Economic Issues of Ajax Mine

KGHM Ajax has to date been very willing to emphasize its claims of economic benefits created by the proposed mine, but equally unwilling to address the possibility of any adverse economic impacts. KGHM Ajax states that it will create 500 jobs during the operation of the mine.  Given that there are about 50,000 people already employed in Kamloops, 500 jobs is not very much when one considers the economic costs of those jobs.

Dust, noise, use of massive amounts of water and fog created by the mine could have significant impacts in the City of Kamloops. The population of Kamloops could decline as retired people, students, migratory workers, sports tournament participants and tourists move away or avoid the city. Selected secondary economic impacts could be substantial.  Retired people are strong supporters of the Kamloops Symphony and the Thomson Valley Orchestras.

A relative decline in the property values of the neighbourhoods that could be most affected by mine dust and noise (e.g, Iron Mask, Pineview Valley, Aberdeen, Knutsford, Dufferin, and Sahali ) could shift the property tax burden to other neighbourhoods, unless KGHM Ajax provides sufficient compensation to counter this tax shift.

 The negative impact on the city's infrastructure could prove extremely expensive.

The following links provide further information on economic issues:

Dr. Peter Tsigaris, economics professor at TRU, gave a public presentation, March 9, 2014.  Here are the vidoes:, 

Part 1:  The presentation starts with an introduction on the benefits and costs that arise from projects that yield cleaner air versus those that increase air pollution. This allows a community to consider alternative paths such as projects which produce a cleaner air. Cleaner air is good economics. It has been shown in many studies that the benefits arising from cleaner air far exceed the costs of environmental regulation.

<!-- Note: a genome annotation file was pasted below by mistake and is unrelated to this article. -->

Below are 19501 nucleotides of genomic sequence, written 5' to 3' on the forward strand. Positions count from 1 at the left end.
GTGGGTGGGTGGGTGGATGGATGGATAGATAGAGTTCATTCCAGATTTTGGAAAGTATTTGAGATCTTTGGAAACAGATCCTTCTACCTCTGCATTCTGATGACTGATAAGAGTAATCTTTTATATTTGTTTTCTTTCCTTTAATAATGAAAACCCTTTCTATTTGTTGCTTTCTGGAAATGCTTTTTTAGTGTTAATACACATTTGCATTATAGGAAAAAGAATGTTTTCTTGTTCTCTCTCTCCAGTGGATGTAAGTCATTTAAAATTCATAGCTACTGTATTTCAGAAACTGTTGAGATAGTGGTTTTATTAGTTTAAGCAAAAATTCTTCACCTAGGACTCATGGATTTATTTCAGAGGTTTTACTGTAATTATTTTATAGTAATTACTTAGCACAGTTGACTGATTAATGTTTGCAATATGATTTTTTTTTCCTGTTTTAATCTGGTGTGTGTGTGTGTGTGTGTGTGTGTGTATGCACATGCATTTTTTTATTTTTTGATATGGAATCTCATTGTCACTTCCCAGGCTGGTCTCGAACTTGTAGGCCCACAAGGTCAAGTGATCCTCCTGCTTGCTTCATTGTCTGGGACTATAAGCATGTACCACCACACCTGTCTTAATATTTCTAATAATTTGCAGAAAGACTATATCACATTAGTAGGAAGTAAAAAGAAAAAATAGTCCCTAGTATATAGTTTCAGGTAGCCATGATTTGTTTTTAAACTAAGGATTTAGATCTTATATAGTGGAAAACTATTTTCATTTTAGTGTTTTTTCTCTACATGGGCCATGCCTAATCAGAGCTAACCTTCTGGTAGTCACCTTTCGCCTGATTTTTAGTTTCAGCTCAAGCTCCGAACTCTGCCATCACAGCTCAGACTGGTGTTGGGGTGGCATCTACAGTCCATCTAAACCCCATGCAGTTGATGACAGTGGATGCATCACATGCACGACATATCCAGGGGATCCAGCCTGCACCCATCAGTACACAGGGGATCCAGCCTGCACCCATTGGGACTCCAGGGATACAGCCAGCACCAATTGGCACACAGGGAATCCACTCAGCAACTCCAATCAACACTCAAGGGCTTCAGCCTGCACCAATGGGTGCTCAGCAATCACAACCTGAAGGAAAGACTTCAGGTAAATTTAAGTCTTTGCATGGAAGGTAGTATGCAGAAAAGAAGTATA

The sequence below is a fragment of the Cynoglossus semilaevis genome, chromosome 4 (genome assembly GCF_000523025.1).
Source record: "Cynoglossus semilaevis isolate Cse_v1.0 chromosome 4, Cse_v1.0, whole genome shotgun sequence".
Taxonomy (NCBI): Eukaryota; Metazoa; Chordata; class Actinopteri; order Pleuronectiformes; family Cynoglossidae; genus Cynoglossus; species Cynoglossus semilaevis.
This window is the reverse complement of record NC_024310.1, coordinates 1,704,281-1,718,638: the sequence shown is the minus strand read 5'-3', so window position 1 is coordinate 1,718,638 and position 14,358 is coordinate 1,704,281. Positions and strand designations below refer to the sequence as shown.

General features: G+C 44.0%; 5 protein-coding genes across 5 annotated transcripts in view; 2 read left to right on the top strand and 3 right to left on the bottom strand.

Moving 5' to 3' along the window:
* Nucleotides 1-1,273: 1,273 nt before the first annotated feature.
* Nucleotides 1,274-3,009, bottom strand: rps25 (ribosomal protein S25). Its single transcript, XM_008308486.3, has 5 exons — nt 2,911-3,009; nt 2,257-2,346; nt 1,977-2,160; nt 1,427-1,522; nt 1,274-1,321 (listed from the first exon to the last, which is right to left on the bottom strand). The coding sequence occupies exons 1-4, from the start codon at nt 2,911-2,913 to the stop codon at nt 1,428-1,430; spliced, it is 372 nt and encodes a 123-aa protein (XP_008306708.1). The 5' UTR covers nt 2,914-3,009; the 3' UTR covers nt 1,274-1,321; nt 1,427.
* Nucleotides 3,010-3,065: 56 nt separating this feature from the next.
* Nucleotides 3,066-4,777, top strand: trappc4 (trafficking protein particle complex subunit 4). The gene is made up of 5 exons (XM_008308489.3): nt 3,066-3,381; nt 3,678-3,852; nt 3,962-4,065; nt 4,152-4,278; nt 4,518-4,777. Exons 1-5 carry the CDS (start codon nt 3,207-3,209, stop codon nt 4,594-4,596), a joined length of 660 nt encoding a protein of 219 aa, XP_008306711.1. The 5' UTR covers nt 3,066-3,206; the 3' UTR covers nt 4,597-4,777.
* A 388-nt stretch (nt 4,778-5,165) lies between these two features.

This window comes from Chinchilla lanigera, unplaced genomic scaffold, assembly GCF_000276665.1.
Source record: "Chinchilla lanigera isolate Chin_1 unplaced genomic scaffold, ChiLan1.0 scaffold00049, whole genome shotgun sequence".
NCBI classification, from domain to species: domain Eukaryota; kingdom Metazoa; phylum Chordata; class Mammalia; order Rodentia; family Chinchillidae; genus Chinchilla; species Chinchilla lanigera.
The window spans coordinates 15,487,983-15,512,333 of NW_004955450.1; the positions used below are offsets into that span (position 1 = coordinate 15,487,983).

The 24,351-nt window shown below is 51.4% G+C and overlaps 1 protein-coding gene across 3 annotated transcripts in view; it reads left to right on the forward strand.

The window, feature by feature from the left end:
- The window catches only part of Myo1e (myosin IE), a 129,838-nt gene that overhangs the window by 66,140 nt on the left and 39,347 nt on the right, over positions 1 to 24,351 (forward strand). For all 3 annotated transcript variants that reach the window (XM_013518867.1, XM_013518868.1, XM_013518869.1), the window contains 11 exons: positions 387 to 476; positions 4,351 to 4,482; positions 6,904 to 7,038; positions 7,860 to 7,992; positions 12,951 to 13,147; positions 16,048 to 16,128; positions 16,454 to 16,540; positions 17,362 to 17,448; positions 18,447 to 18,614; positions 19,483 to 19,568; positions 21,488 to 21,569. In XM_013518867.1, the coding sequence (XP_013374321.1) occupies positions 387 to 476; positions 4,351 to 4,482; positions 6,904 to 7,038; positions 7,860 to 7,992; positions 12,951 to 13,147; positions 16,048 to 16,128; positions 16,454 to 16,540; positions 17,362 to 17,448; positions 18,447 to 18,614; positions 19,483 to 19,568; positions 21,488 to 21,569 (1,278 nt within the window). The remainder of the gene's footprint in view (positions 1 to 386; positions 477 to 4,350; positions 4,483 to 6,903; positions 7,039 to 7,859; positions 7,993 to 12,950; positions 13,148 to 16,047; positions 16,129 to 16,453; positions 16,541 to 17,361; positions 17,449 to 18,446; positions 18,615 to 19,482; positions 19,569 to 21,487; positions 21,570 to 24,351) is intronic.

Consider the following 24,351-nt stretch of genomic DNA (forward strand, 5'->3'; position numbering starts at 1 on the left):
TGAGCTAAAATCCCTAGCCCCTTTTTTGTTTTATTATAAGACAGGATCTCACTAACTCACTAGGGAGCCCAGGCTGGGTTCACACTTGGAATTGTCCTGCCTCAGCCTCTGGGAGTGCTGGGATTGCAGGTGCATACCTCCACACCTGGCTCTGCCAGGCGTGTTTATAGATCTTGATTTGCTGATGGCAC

Part 2: Part 2 looks at air pollution with a focus on particulate matter in Kamloops. Possible air pollution sources are identified. Given that already an existing underground mine is very close to the new proposed KGHM/Ajax project the environmental review committee should not consider the new project in isolation. The review should look at the combined environmental and health impact on the community.
Part 3:   Part 3 explores the impact of increased air pollution on health, the value we place on safety (i.e., the value of a statistical life), and a brief overview of two benefit-cost studies performed by the Environmental Protection Agency in the U.S. to determine the consequence of the regulatory amendments to the Clean Air Act over time. Both studies show that the benefits far exceed the costs of environmental regulations.
Part 4:  Part 4 examines the possible health effects of increased air pollution in Kamloops. Exposed population affects health proportionally. The larger the exposed population to air contaminants, the bigger the health impact. A virtual "world tour" is taken to determine whether large urban cities are located close to large open pit mines. The evidence indicated that large cities are rarely close to large open pit mines. It is significantly more common to find small towns near open pit mines. Because of a larger exposed population, the increased air pollution has a bigger health impact for a large city relative to small towns.
Part 5:  Part 5: The possible economic costs (benefits) of increased (decreased) air pollution in Kamloops are assessed and a number of recommendations are made.
The following links provide further information on economic issues: